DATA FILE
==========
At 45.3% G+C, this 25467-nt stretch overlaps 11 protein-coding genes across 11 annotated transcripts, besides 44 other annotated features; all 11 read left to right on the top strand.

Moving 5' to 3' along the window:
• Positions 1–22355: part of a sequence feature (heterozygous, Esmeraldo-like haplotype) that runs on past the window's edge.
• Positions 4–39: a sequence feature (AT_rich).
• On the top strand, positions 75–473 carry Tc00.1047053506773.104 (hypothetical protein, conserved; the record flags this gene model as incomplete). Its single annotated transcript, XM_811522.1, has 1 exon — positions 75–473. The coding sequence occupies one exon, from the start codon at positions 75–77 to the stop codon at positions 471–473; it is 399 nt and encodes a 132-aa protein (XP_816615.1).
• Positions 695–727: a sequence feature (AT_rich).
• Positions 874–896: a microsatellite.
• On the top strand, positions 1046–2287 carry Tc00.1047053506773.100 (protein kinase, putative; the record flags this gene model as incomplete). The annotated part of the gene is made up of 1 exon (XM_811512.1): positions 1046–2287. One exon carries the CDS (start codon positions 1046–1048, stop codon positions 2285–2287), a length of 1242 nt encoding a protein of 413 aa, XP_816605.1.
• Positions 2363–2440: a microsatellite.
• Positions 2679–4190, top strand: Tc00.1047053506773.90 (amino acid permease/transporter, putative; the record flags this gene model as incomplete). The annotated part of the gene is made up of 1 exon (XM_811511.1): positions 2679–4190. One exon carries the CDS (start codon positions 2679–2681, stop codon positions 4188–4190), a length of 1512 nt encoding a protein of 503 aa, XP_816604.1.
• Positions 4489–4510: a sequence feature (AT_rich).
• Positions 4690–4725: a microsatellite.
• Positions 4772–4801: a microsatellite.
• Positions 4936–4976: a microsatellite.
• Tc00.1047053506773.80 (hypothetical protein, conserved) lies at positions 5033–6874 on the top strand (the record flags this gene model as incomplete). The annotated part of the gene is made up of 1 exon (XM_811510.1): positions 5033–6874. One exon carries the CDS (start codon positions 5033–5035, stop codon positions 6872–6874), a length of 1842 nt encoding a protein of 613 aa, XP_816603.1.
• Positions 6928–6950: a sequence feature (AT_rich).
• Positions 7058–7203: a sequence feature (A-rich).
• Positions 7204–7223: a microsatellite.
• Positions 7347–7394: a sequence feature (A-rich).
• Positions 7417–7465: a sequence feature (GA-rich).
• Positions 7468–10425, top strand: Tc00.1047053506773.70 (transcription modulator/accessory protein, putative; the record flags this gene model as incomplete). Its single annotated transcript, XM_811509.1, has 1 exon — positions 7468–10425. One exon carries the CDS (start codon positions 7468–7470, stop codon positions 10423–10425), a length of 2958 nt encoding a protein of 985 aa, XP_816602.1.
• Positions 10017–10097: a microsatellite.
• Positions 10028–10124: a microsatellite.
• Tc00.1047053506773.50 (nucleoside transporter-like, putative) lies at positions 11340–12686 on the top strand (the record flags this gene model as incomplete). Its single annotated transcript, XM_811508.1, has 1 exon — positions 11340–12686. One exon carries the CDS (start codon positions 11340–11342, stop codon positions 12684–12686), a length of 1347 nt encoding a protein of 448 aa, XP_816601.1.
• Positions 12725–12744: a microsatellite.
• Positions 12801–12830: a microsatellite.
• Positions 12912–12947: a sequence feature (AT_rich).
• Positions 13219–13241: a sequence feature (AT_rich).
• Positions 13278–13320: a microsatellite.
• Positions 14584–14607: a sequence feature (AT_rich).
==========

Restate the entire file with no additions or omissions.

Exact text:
At 45.3% G+C, this 25467-nt stretch overlaps 11 protein-coding genes across 11 annotated transcripts, besides 44 other annotated features; all 11 read left to right on the top strand.

Moving 5' to 3' along the window:
• Positions 1–22355: part of a sequence feature (heterozygous, Esmeraldo-like haplotype) that runs on past the window's edge.
• Positions 4–39: a sequence feature (AT_rich).
• On the top strand, positions 75–473 carry Tc00.1047053506773.104 (hypothetical protein, conserved; the record flags this gene model as incomplete). Its single annotated transcript, XM_811522.1, has 1 exon — positions 75–473. The coding sequence occupies one exon, from the start codon at positions 75–77 to the stop codon at positions 471–473; it is 399 nt and encodes a 132-aa protein (XP_816615.1).
• Positions 695–727: a sequence feature (AT_rich).
• Positions 874–896: a microsatellite.
• On the top strand, positions 1046–2287 carry Tc00.1047053506773.100 (protein kinase, putative; the record flags this gene model as incomplete). The annotated part of the gene is made up of 1 exon (XM_811512.1): positions 1046–2287. One exon carries the CDS (start codon positions 1046–1048, stop codon positions 2285–2287), a length of 1242 nt encoding a protein of 413 aa, XP_816605.1.
• Positions 2363–2440: a microsatellite.
• Positions 2679–4190, top strand: Tc00.1047053506773.90 (amino acid permease/transporter, putative; the record flags this gene model as incomplete). The annotated part of the gene is made up of 1 exon (XM_811511.1): positions 2679–4190. One exon carries the CDS (start codon positions 2679–2681, stop codon positions 4188–4190), a length of 1512 nt encoding a protein of 503 aa, XP_816604.1.
• Positions 4489–4510: a sequence feature (AT_rich).
• Positions 4690–4725: a microsatellite.
• Positions 4772–4801: a microsatellite.
• Positions 4936–4976: a microsatellite.
• Tc00.1047053506773.80 (hypothetical protein, conserved) lies at positions 5033–6874 on the top strand (the record flags this gene model as incomplete). The annotated part of the gene is made up of 1 exon (XM_811510.1): positions 5033–6874. One exon carries the CDS (start codon positions 5033–5035, stop codon positions 6872–6874), a length of 1842 nt encoding a protein of 613 aa, XP_816603.1.
• Positions 6928–6950: a sequence feature (AT_rich).
• Positions 7058–7203: a sequence feature (A-rich).
• Positions 7204–7223: a microsatellite.
• Positions 7347–7394: a sequence feature (A-rich).
• Positions 7417–7465: a sequence feature (GA-rich).
• Positions 7468–10425, top strand: Tc00.1047053506773.70 (transcription modulator/accessory protein, putative; the record flags this gene model as incomplete). Its single annotated transcript, XM_811509.1, has 1 exon — positions 7468–10425. One exon carries the CDS (start codon positions 7468–7470, stop codon positions 10423–10425), a length of 2958 nt encoding a protein of 985 aa, XP_816602.1.
• Positions 10017–10097: a microsatellite.
• Positions 10028–10124: a microsatellite.
• Tc00.1047053506773.50 (nucleoside transporter-like, putative) lies at positions 11340–12686 on the top strand (the record flags this gene model as incomplete). Its single annotated transcript, XM_811508.1, has 1 exon — positions 11340–12686. One exon carries the CDS (start codon positions 11340–11342, stop codon positions 12684–12686), a length of 1347 nt encoding a protein of 448 aa, XP_816601.1.
• Positions 12725–12744: a microsatellite.
• Positions 12801–12830: a microsatellite.
• Positions 12912–12947: a sequence feature (AT_rich).
• Positions 13219–13241: a sequence feature (AT_rich).
• Positions 13278–13320: a microsatellite.
• Positions 14584–14607: a sequence feature (AT_rich).